The Right Idea for Your Cloud-Computing Needs [Microsoft]

With increasingly rich applications and a growing capability to store, manage and organize data, the power of the PC and mobile devices has grown exponentially. But these enhancements pose three critical challenges to IT departments: protecting the reliability of the IT infrastructure, developing solutions that add value to the business, and providing the end-user the flexibility and accessibility that is expected in the world we live in today.

Especially with today’s economy, the biggest challenge IT departments face is budget. Roughly 70% of IT budgets go to maintaining existing systems, leaving only 30% for development of new solutions.

Enter Software-plus-Services.

To tackle these challenges, cloud computing – or internet-based hosted services – is fast becoming a favored solution.

When it comes to cloud computing software applications, the Software-as-a-Service’ or SaaS model is when a provider licenses a hosted software application to customers for a service on demand. But there are limitations to the SaaS model, including limited feature functionality of the application, required internet connectivity, backup and synchronization of data and speed and accessibility of the application. So it is important to first make several key considerations when looking at cloud-based solutions, such as: [Read more…]

Technologies that shouldn’t be overlooked during tough times [Oracle, Sophos]

Partner Panel Featuring Oracle & Sophos

Q: At a time when cost-management is the guiding principle, what should organizations consider when making the case for new IT investments?

Oracle: IT organizations cannot be viewed as a cost-center – a necessary evil to the organization. Instead IT should be positioned as a value-center to the overall business – a business enabler. If your IT investment reduces cost of the overall business, the question changes from “how much are you spending?” to “how much is this saving?” 74% of CFO’s admit that they get their cost cutting priorities wrong because they cut what’s easy to measure rather than where it is most needed. Helping your organization see an IT investment as driving down cost of business ensures your value to the budget.

Sophos: Up front purchase costs only represent a small fraction of the overall cost of a solution. Carefully consider not only the ongoing costs, but also infrastructure investment necessary, additional workforce required to administer the solution and whether your organization actually has the resources to execute the work needed to take advantage of the new investment. Another thing to look at is what additional mileage you can get out of your existing solutions – features and capabilities that will improve your security, enhance your productivity, etc.

Q: What solutions are having the biggest impact on helping businesses get through the current economic crisis?

Oracle: Actually the answer is deceptively simple: save by using what you own. Customers can use existing investments to reduce cost and maximize the utilization of current investments. Using software to help reduce cost is huge in helping efficiency in your data center. Automated Data Management solutions are key in saving organizations time and money, plus they leverage existing resources so they’re not cost prohibitive. Maximizing resources is all about doing more with less; storage and server consolidation are two examples. You can both save 50% of your hardware cycles and increase performance 10X by virtualizing your server environment using an Oracle grid architecture.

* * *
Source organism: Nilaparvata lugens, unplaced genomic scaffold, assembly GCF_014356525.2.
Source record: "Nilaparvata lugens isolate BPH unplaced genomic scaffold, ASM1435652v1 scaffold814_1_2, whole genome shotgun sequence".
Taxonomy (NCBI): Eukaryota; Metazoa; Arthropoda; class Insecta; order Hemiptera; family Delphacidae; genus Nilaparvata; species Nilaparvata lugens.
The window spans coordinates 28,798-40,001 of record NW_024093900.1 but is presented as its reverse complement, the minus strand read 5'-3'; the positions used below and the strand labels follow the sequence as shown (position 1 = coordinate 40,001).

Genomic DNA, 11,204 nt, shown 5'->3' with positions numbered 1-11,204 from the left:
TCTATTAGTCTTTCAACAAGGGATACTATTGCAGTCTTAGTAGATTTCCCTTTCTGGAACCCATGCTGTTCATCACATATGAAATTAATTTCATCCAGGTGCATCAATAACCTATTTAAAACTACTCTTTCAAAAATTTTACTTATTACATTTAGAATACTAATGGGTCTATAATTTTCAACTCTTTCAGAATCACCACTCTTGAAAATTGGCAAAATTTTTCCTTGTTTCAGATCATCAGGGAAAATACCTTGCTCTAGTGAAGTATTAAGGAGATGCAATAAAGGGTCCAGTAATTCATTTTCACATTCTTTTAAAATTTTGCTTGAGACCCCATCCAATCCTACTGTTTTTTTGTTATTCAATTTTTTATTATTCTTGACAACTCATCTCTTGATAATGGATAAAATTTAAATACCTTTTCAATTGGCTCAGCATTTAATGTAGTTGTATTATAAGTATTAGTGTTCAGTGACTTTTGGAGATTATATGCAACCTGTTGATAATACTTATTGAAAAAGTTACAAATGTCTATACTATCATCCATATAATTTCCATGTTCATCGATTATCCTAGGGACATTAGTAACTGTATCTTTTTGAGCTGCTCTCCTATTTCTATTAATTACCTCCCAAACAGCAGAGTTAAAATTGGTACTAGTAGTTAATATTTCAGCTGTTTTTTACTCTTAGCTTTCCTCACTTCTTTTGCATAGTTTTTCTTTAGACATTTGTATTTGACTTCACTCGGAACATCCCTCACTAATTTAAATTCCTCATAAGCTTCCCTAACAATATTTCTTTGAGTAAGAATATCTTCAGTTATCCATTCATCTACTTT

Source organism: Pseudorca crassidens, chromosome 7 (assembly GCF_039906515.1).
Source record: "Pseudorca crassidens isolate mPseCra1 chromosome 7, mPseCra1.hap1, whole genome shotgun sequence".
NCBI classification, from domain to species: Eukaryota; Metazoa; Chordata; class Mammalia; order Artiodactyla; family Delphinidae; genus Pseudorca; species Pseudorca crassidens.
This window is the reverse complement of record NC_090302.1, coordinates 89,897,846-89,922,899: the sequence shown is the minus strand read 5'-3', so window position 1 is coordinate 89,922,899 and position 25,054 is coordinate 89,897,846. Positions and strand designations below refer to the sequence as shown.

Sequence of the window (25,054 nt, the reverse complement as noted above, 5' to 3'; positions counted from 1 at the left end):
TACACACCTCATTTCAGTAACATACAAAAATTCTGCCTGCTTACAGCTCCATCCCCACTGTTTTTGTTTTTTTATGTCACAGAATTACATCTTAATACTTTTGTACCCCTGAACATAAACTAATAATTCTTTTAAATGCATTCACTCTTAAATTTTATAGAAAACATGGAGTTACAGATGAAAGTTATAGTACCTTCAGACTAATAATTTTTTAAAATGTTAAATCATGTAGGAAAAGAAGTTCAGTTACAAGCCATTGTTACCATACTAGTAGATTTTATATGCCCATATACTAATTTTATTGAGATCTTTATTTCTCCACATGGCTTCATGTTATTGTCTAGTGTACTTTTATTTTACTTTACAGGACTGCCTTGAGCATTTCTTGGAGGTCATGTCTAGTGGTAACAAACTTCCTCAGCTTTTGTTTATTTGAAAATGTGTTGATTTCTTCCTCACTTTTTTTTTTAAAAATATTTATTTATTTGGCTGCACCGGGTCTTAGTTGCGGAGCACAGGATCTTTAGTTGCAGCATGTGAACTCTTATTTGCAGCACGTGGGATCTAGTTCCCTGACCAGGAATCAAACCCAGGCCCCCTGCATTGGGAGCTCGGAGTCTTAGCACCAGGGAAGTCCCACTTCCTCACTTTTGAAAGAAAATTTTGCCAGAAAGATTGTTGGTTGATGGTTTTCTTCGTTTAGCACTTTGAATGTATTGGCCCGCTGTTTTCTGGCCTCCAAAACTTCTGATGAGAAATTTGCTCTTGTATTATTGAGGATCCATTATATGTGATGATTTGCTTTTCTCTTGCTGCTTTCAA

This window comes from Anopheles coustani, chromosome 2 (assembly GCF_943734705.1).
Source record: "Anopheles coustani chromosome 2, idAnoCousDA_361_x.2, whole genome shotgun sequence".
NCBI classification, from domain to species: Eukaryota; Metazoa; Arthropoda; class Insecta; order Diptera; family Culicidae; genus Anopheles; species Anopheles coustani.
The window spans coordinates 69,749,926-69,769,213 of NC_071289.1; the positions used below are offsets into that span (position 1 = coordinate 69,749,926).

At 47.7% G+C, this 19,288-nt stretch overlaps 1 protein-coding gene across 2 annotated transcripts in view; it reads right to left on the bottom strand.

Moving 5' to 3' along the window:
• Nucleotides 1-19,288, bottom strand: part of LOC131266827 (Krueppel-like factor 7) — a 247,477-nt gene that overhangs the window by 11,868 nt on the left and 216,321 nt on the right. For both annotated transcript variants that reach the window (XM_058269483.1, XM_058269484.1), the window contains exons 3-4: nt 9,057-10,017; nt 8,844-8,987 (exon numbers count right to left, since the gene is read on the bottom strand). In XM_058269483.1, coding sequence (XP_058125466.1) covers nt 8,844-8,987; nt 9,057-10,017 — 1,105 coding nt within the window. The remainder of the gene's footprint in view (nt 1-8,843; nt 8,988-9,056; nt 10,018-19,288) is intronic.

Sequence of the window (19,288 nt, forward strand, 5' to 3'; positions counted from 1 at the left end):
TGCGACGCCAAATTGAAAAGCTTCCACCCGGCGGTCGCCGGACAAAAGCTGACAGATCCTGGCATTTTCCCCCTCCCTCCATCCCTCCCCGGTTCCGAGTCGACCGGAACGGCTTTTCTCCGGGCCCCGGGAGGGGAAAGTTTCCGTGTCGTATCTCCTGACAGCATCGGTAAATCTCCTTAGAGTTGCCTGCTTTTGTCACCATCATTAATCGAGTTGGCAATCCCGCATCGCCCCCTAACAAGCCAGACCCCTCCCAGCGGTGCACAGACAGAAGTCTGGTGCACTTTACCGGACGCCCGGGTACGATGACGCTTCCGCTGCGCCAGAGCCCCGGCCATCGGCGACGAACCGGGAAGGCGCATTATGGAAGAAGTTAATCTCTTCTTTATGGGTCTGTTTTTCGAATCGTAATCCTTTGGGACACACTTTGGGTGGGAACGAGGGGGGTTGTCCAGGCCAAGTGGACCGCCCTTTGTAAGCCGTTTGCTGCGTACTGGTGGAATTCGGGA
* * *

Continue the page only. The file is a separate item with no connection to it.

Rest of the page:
Sophos: Virtualization remains a popular way of reducing not only infrastructure costs but staff levels necessary to maintain physical servers – make sure your technology solutions support virtualization. Encryption is now seen as a critical investment, as the fines, recovery costs and bad will associated with data leakage are many multiples higher than the cost of investing in this technology. Secure web gateways are seen as having dual benefits – improved security through reduced web risks, and improved employee productivity through control of social networking and other sites.

Q: ROI is key to building the business case. How have the expectations changed in terms of the payback period? How have your solutions evolved to reflect this focus?

Oracle: We’ve seen tremendous changes in how customers view IT investment. Finite ROIs are required and now measured in months. Capital budgets are reviewed quarterly. A “product” takes the back seat to the delivery of cost-savings. Because of this shift, customers have looked to Oracle to help deliver. Our customers are saving: 50% of server costs; 70% of storage costs; 35% of DBA’s time; and 25% of application development time. Companies big and small have changed their expectations and are looking to their trusted partners to develop the business case to drive down business cost and maximize the return of IT.

Sophos: It is widely believed that you can’t measure the ROI of security, but instead measure TCO. Security is something you must have – chose a solution which is top-notch yet can be implemented and managed at low cost. Sophos has invested heavily in simplifying security interfaces that don’t require a four week course at Security University. A single agent technology reduces the load by providing more protection with less “fat.” A single management platform for multiple operating systems and security components reduces the infrastructure required. The drive to reduce complexity has helped Sophos grow significantly during a down economy.